o  8:23 1Jn 4:5
 The organized Satanic system that is opposed to God and hostile to Jesus and His followers; it also refers to the non-Christian culture including governments, educational systems, and businesses.
p  8:23 Jn 15:19; 17:14–16; 18:36
q  8:24 Jesus claimed to be deity, but the Pharisees didn’t understand His meaning.
r  8:26 Jn 5:19
s  8:26 Jn 3:32; 15:15
  Most frequent title Jesus used for Himself (Dn 7:13; Mt 8:20)
t  8:28 Mk 2:10
u  8:28 Jn 8:24
v  8:28 Mk 6:5; Jn 9:33; 15:5
[11]  The Holy Bible : Holman Christian standard version. 2009. Nashville: Holman Bible Publishers.
[12] Stern, D. H. (1998). Complete Jewish Bible: an English version of the Tanakh (Old Testament) and B’rit Hadashah (New Testament) (1st ed., Jn 14:5–6). Clarksville, MD: Jewish New Testament Publications.
65  65 tn Or “Do not grumble among yourselves.” The words “about me” are supplied to clarify the translation “complain to one another” (otherwise the Jewish opponents could be understood to be complaining about one another, rather than complaining to one another about Jesus).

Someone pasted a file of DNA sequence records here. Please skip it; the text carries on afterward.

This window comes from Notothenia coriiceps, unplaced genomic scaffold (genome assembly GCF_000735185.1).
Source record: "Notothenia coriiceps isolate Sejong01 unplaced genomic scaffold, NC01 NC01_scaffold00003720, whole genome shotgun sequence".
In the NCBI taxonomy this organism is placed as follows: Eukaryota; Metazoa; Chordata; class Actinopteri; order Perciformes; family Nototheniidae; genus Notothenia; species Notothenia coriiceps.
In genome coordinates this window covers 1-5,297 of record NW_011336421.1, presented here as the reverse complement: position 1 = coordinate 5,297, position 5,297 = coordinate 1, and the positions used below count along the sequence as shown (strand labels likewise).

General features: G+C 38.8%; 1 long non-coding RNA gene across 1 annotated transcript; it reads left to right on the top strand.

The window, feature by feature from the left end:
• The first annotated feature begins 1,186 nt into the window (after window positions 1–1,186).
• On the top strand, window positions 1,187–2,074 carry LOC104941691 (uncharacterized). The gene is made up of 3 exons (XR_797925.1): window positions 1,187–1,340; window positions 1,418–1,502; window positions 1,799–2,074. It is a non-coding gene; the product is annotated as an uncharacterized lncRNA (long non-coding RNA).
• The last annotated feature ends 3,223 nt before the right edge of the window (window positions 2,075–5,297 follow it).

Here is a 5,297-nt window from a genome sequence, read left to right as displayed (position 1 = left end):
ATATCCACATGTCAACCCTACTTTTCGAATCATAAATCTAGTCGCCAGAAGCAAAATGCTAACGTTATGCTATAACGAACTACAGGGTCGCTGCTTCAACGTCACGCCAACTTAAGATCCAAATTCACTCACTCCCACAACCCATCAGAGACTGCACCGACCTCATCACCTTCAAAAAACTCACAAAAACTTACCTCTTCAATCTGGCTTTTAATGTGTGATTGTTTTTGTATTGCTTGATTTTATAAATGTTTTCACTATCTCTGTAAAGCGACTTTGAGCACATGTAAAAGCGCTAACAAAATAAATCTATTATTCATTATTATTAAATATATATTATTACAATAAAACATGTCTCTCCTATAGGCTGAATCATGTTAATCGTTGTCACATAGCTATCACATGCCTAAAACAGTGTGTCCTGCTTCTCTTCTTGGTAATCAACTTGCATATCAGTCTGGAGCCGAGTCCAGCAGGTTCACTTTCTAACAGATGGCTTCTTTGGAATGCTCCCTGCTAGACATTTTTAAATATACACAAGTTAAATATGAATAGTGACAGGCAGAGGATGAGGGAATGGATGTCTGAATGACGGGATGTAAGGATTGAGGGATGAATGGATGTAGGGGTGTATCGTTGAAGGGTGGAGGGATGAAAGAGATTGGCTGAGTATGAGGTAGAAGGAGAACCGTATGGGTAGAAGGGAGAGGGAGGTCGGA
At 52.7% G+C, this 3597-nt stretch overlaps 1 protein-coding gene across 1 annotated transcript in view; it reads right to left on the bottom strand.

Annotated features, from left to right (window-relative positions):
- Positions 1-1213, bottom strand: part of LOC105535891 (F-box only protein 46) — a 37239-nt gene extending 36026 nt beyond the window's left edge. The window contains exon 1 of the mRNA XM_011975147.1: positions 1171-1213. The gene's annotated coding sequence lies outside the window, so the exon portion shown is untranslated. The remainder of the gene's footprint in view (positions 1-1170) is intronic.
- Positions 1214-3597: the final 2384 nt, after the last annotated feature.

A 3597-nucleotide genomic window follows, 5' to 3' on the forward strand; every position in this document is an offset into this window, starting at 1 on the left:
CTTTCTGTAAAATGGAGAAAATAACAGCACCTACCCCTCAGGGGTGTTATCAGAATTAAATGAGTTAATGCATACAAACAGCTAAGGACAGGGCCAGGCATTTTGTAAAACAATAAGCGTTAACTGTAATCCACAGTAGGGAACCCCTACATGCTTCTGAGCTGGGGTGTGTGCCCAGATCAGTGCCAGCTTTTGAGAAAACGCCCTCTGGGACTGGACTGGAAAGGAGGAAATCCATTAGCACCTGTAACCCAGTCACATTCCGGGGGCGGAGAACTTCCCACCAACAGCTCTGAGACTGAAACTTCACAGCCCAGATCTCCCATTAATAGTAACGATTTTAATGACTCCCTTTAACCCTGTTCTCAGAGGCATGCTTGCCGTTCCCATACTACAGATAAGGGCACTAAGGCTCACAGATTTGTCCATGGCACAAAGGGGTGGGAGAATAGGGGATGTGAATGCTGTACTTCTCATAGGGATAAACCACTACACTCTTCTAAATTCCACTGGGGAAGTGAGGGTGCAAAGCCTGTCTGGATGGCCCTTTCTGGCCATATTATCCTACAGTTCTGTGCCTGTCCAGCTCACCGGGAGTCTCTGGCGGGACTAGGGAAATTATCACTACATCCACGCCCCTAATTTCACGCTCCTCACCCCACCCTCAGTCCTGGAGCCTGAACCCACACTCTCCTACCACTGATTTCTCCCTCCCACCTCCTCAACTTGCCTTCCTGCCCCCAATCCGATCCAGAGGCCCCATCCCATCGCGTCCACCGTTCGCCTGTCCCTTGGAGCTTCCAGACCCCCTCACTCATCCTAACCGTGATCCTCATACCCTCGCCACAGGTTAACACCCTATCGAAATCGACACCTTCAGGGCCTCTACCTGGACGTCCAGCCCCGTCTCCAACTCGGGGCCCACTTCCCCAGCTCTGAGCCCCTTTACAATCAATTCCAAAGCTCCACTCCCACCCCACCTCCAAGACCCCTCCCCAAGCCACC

66  66 tn Or “attracts him,” or “pulls him.” The word is used of pulling or dragging, often by force. It is even used once of magnetic attraction (A. Oepke, TDNT 2:503).
sn The Father who sent me draws him. The author never specifically explains what this “drawing” consists of. It is evidently some kind of attraction; whether it is binding and irresistible or not is not mentioned. But there does seem to be a parallel with 6:65, where Jesus says that no one is able to come to him unless the Father has allowed it. This apparently parallels the use of Isaiah by John to reflect the spiritual blindness of the Jewish leaders (see the quotations from Isaiah in John 9:41 and 12:39–40). [Author’s Note: Just so you know beloved; this last statement I do not agree with…]